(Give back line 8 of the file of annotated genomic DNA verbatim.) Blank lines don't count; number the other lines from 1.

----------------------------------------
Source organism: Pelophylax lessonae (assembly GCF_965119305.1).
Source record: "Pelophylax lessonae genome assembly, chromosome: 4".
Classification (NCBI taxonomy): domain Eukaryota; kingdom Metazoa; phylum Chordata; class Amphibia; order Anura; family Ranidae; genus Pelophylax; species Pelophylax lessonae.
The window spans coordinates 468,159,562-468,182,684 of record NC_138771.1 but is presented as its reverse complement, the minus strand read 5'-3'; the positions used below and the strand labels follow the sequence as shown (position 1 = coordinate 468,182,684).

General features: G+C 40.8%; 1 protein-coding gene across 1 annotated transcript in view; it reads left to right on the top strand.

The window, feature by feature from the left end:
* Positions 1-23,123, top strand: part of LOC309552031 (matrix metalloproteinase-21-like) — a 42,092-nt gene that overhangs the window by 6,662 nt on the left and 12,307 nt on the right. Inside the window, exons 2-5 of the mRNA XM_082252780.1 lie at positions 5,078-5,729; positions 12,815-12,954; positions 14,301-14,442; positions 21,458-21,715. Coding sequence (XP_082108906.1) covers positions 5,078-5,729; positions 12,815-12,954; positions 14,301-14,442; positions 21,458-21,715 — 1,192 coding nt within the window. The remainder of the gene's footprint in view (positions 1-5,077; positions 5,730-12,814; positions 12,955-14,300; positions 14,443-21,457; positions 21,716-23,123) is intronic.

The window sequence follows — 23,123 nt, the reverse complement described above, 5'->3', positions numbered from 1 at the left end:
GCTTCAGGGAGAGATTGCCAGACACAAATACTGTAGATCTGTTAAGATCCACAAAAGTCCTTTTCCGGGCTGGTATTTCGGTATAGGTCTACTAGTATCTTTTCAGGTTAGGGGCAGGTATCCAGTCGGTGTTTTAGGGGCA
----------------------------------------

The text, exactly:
The window sequence follows — 23,123 nt, the reverse complement described above, 5'->3', positions numbered from 1 at the left end: